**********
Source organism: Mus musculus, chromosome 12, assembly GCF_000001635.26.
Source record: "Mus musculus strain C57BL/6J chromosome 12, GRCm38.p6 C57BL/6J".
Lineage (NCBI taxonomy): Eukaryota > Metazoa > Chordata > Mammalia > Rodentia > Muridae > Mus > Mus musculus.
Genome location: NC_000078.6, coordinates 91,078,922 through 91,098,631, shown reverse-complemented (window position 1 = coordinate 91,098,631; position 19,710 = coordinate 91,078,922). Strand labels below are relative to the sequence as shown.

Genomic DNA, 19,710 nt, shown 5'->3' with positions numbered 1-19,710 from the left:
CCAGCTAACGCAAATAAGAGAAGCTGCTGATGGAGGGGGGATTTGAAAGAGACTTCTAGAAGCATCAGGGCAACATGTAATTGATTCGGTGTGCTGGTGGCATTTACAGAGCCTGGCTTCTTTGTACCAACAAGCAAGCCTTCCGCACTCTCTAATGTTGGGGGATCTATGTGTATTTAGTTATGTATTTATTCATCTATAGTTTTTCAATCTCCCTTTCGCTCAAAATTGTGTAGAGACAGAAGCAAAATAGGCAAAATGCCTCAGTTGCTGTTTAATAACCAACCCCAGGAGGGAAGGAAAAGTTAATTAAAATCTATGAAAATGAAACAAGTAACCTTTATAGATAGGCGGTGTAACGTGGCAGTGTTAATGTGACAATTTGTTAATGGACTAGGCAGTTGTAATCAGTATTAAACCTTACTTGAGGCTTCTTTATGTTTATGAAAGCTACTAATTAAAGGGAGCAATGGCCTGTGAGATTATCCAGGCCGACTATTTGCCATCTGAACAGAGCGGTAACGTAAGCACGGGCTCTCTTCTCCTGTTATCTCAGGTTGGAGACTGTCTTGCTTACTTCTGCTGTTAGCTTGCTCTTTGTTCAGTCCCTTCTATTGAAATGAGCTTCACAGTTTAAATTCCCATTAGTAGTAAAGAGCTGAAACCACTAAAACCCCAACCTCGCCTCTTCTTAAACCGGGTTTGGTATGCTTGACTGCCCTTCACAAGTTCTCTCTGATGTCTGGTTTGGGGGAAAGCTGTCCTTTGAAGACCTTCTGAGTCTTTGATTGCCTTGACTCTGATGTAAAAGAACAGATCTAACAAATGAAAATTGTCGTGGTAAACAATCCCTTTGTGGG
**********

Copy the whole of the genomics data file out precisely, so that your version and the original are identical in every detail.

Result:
Source organism: Mus musculus, chromosome 12, assembly GCF_000001635.26.
Source record: "Mus musculus strain C57BL/6J chromosome 12, GRCm38.p6 C57BL/6J".
Lineage (NCBI taxonomy): Eukaryota > Metazoa > Chordata > Mammalia > Rodentia > Muridae > Mus > Mus musculus.
Genome location: NC_000078.6, coordinates 91,078,922 through 91,098,631, shown reverse-complemented (window position 1 = coordinate 91,098,631; position 19,710 = coordinate 91,078,922). Strand labels below are relative to the sequence as shown.

Genomic DNA, 19,710 nt, shown 5'->3' with positions numbered 1-19,710 from the left:
CCAGCTAACGCAAATAAGAGAAGCTGCTGATGGAGGGGGGATTTGAAAGAGACTTCTAGAAGCATCAGGGCAACATGTAATTGATTCGGTGTGCTGGTGGCATTTACAGAGCCTGGCTTCTTTGTACCAACAAGCAAGCCTTCCGCACTCTCTAATGTTGGGGGATCTATGTGTATTTAGTTATGTATTTATTCATCTATAGTTTTTCAATCTCCCTTTCGCTCAAAATTGTGTAGAGACAGAAGCAAAATAGGCAAAATGCCTCAGTTGCTGTTTAATAACCAACCCCAGGAGGGAAGGAAAAGTTAATTAAAATCTATGAAAATGAAACAAGTAACCTTTATAGATAGGCGGTGTAACGTGGCAGTGTTAATGTGACAATTTGTTAATGGACTAGGCAGTTGTAATCAGTATTAAACCTTACTTGAGGCTTCTTTATGTTTATGAAAGCTACTAATTAAAGGGAGCAATGGCCTGTGAGATTATCCAGGCCGACTATTTGCCATCTGAACAGAGCGGTAACGTAAGCACGGGCTCTCTTCTCCTGTTATCTCAGGTTGGAGACTGTCTTGCTTACTTCTGCTGTTAGCTTGCTCTTTGTTCAGTCCCTTCTATTGAAATGAGCTTCACAGTTTAAATTCCCATTAGTAGTAAAGAGCTGAAACCACTAAAACCCCAACCTCGCCTCTTCTTAAACCGGGTTTGGTATGCTTGACTGCCCTTCACAAGTTCTCTCTGATGTCTGGTTTGGGGGAAAGCTGTCCTTTGAAGACCTTCTGAGTCTTTGATTGCCTTGACTCTGATGTAAAAGAACAGATCTAACAAATGAAAATTGTCGTGGTAAACAATCCCTTTGTGGG